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Mental health rollercoaster

It was an epic struggle between Jesus Christ, the Apostle Paul and Satan. If perception is actually reality, this was Eric Mitchell’s (pseudonym) reality as he found himself hallucinating in a mental ward due to bipolar disorder, also commonly known as manic depressive disorder.
Bipolar was late onset for Mitchell at age 30. The average age of bipolar onset is 25, though it can occur at any age according to the Depression and Bipolar Support Alliance.
Mitchell’s onset should have come as no surprise though. Two of his siblings suffer from the same disorder.
More than two-thirds of people diagnosed with bipolar disorder have at least one immediate family member who is also bipolar, reports the DBSA. Mitchell also has characteristics in common with the majority of those who are bipolar.
“Most bipolar people are very creative, very smart and very productive,” said Dr. Rosa Gonzalez, a Beaumont psychiatrist.
Mitchell is no exception. He was often told he did his job as a safety engineer “too good” or “too thorough.”
Mitchell, now in his 60s, lives in Southeast Texas. He is actively involved in his parish and local civic groups.
Mitchell’s life was forever changed when he fell prey to two big bipolar triggers in 1979. The first was long term stress and the second was a sudden traumatic experience.
Mitchell was working as a safety engineer with a tremendous case load and a very high stress level.
Then came the second trigger. That was Mitchell’s traumatic experience which was also work related.
Mitchell was sent to Louisiana to investigate an explosion in a coffee roaster. After his investigation there was a second explosion. Mitchell felt responsible for the second explosion.
The company blamed the second explosion on a “master roaster” at the facility. This “master roaster” died a few weeks later in a fishing accident. This death weighed heavily on Mitchell. It also was the beginning of his first episode that would eventually lead to a bipolar diagnosis.
After hearing of the death, Mitchell decided to ride his bicycle to work in freezing temperatures.
That day Mitchell attended a product development meeting. His confrontational behavior in the meeting surprised his coworkers.
After the meeting Mitchell had a delusion that someone had placed a bomb below company headquarters. Mitchell left his warning with the CEO’s secretary. He also left his name. He then became paranoid.
After his call, Mitchell thought “they” would be coming for him so he quickly left his office and hitch hiked the six miles home. Mitchell’s bipolar coworker had been watching his unusual behavior for a while and warned Mitchell’s boss that Mitchell might also be bipolar.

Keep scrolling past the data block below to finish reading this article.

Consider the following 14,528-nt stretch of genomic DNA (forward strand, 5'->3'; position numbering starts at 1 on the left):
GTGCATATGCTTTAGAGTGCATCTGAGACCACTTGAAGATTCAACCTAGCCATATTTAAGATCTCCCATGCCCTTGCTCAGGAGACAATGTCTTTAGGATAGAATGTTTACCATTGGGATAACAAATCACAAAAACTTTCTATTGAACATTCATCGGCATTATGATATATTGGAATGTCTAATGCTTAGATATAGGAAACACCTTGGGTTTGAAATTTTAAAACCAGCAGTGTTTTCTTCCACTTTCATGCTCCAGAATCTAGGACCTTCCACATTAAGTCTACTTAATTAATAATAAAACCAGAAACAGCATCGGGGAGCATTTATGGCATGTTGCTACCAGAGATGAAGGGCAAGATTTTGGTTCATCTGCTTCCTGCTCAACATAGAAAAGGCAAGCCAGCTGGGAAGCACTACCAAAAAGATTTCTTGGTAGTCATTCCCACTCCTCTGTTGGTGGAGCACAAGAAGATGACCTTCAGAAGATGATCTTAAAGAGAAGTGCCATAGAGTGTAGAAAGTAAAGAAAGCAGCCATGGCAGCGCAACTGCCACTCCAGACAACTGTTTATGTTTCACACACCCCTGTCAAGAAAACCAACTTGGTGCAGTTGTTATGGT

There are several signs to look for when you suspect someone is bipolar. Lack of sleep is the number one indicator according to Gonzalez.
“It’s not ,‘I’m not sleeping and I feel tired,’ it’s when they are not sleeping but feel great,” Gonzalez said.
“They may shop a lot,” Gonzalez said “I had someone tell me that her bipolar sister bought three cars in one day.”
They may give their money away because they are feeling so grandiose.”
“They don’t realize that they are going 85 (miles per hour) because they do it all the time,” Gonzalez said.
“Bipolar disorder is like a rollercoaster,” Gonzalez said, describing the manic episodes followed by depressed episodes.
“A lot of times they are misdiagnosed as depressed, because they hardly ever visit the doctor when they are in the manic state. When a bipolar gets depressed it’s like they go from 85 to 20 so its twice as bad as regular depression,” Gonzalez said.
Mitchell’s coworker’s call resulted in Mitchell seeking treatment when in the manic state making his diagnosis easier.
Mitchell’s boss went to Mitchell’s home and prayed over him. Mitchell felt tremendous peace afterward and called his psychiatrist.
The psychiatrist recommended Mitchell check into the hospital the next day.
Mitchell remembers praying to God to heal his mind. After two weeks of treatment, six weeks of rehabilitation, and a lot of prayer, Mitchell went back to work.
“The next year was the best of my career” Mitchell said.
Everything seemed great on the surface. Mitchell started a new job. He became the president of a youth soccer club. He started “going 85.” Those great feelings and high energy were part of a manic phase.
 Stress began to build as Mitchell found himself supervising an employee that he could not control.
 Mitchell believes his doctor made a serious misjudgment. His doctor decided Mitchell was doing well and weaned Mitchell off some of his medication. This caused a bad episode with hallucinations and an extended period of depression.
 Years later, another episode was triggered when a doctor prescribed a decongestant that kept Mitchell awake for several days.
 “I’m a work in progress,” Mitchell said.
 If you suspect someone is bipolar “quote their symptoms to them, work with their family to get them to a doctor,” Gonzalez said.
 “Bipolar disorder has to be treated with medications. It’s like fighting two diseases, mania and depression,” she said.
 “The hardest part is to get them to take their medications. We try, with treatment, to make the rollercoaster ride just little hills and valleys. If we make it a flat ride, most patients stop taking their medication,” Gonzalez said.
 Mitchell shows no outward sign of his disorder. He does tear up when thinking of those who have helped him in his journey. He would like to pay back that help.
More bipolar disorder information is available through the Beaumont chapter of the National Alliance on Mental Illness by calling (409) 835-7121.

By | 2017-05-03T15:23:01+00:00 November 28th, 2016|English, ETC Online, This Just In|0 Comments
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